Thursday, June 23, 2016
Quickie Used Car Review - Toyota Vios (2007-2013)
The Good: Reliable, gas sipper, plenty of units in the market
The Bad: Dull steering, gauges located in the middle, allergic at high rpms
The Say: Does not hurt the wallet, but does not excite the soul.
Go For: 1.3 E/1.5 G
Avoid: 1.5 S
Price Range: P250,000-P500,000
Our Rating: ***
Full Review: Used Car Review - Toyota Vios (2007-2013)
Latest vehicle profile: Toyota Vios
See the different versions of this vehicle:
Based on the Japanese Toyota Belta, the Vios is mostly sold in the Southeast Asian region while the former is only marketed in Japan and several American markets. Its 2007 Philippine introduction also heralded the start of the local assembly of this vehicle, which is still done until today with the third generation model.
Looking at the exterior, you may mistaken that this vehicle has the same length as the model it replaced, but no it had grew larger inside and out. Distinguishing the 1.5 models from the 1.3 would be the side mirror signal repeaters which the lower ones don't get. Special edition models have 16 or 17 inch wheels and some exterior modifications ranging from mesh grilles to body kits.
Powering them are carryover engines in the form of 1.3 and 1.5 ones, both excel in low speeds but will show their limitations when driven hard. The Vios isn't something special to drive, rather it would bring you from point A to B without any fuss and in a comfortable manner. 2010 and later 1.3 E and G models gain an automatic transmission option, which makes the 1.3 models not anymore strictly manual like before.
Some aspects of the older model are evident inside and one of them is the gauges mounted in the center, which you may like it or not. While cabin space is adequate (thanks to a size increase), drivers may get an awkward position which is either being close to the steering wheel or being too far away from the pedals. Cheap plastic materials are present although you are buying something below a million pesos you wouldn't bother.
What Should I Get
Three variants were originally launched in 2007 which were the J, E, and G. The J was the basic variant which only offered the 85hp 1.3 engine with power steering, CD player, a driver's airbag but the 2010 update it gained power windows, power door locks, MP3 capability, and an auxiliary jack. The original J model would later be the Base model added in 2011 that is aimed towards fleets but minus the hubcap cover. Going for the E adds ABS brakes, alloy wheels, alarm, keyless entry, and MP3 capability but it was removed in favor of the 1.3 G in September 2012, essentially offering the same kit of the E. The G gains a 107hp 1.5 engine which adds a passenger airbag, side mirror signal repeaters, multi-information display, power mirrors with fold function, and steering wheel audio controls. An option for leather seats and 60/40 fold rear seats became available in 2007 to 2010 for the 1.5 G AT but has been discontinued.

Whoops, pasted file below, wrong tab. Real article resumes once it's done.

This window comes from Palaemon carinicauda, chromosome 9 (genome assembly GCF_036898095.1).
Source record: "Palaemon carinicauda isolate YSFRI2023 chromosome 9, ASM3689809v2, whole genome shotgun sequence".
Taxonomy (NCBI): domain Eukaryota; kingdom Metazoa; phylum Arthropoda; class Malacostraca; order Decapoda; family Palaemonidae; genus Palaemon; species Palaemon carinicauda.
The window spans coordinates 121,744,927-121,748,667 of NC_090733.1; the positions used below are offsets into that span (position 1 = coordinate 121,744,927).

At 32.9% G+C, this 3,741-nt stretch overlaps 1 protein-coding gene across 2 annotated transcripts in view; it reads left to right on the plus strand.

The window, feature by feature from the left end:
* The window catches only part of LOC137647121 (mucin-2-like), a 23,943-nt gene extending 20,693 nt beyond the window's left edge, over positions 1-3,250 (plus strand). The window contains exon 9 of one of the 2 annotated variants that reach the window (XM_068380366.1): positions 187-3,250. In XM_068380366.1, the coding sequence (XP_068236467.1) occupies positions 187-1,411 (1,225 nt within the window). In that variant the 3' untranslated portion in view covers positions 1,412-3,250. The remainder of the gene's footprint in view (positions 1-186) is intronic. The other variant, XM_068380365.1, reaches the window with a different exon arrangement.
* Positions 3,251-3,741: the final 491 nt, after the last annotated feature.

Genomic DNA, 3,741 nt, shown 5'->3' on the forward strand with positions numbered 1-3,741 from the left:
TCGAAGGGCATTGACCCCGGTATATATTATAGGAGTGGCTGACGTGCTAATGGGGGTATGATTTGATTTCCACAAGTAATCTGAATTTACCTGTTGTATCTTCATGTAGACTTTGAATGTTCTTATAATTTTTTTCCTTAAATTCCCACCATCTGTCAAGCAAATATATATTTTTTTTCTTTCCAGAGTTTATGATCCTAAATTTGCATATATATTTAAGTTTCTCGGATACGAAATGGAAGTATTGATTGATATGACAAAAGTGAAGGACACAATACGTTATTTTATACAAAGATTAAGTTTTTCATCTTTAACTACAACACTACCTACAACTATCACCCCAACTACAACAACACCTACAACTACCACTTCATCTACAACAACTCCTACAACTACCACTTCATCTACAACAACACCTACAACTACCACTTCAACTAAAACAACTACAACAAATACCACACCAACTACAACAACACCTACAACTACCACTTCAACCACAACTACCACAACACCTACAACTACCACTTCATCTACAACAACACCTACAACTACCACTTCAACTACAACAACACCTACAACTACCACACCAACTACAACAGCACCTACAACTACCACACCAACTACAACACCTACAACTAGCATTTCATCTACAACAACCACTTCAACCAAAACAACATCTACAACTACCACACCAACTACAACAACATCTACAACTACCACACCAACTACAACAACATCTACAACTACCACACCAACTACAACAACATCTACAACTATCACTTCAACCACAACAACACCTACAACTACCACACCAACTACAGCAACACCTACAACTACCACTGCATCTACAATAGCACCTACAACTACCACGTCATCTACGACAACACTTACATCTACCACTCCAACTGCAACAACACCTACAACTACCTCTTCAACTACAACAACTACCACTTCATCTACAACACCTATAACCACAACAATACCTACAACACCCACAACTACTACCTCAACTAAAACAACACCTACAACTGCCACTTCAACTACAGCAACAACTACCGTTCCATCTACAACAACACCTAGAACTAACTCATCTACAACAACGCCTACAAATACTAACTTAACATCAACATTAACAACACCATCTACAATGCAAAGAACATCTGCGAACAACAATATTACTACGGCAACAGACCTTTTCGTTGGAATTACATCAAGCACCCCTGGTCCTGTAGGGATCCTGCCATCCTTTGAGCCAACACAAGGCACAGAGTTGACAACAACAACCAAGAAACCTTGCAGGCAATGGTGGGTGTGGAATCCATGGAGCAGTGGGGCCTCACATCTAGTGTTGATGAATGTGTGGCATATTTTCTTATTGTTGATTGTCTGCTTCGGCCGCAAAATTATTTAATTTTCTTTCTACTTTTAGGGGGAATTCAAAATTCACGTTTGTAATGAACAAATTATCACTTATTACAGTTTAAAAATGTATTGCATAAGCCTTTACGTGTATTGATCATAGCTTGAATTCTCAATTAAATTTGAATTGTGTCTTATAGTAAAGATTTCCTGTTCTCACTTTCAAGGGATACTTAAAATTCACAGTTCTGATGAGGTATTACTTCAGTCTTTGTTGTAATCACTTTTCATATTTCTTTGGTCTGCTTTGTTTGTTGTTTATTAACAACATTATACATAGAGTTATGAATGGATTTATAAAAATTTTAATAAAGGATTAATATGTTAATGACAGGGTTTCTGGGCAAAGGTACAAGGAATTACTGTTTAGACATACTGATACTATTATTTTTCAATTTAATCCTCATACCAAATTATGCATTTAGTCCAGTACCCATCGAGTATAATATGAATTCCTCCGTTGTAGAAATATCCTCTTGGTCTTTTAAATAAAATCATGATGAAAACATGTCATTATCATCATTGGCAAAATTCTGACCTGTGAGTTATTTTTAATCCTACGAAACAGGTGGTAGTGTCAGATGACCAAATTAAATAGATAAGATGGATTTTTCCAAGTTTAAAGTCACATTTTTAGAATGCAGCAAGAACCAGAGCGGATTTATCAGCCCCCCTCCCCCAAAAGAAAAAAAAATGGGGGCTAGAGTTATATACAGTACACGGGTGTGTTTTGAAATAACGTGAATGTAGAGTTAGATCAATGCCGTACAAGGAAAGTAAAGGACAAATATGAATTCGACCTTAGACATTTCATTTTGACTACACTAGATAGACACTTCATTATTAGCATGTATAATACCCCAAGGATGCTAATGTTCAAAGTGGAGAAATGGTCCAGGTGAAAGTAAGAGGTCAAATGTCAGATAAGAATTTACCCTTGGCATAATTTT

A bevy of special edition models were launched which mostly sported the 1.5 engine include the S (adds 17 inch wheels and a rear spoiler, added in July 2009), XX Limited Edition (gets large wheels and Ipod connectivity, launched in August 2008), SE Limited (15 inch TRD wheels, HID headlights, and mesh grille, added in October 2011), and TRD (17 inch rims, rear spoiler, muffler cutter, and TRD body kits, introduced in September 2012). The only exemption is the 1.3 J Limited that was launched in September 2012 which is a J model that gained alloy wheels and a passenger airbag.
How Much Would It Cost Me
One selling point of the Vios is its low maintenance costs, especially that spare parts are aplenty and a fuel efficient engine for the 1.3 (although the 1.3 automatic isn't that great in this aspect). Do take a peek for the alternator that tends to be weak and the radiator has the tendency to be problematic since its smallish size takes a toll on it.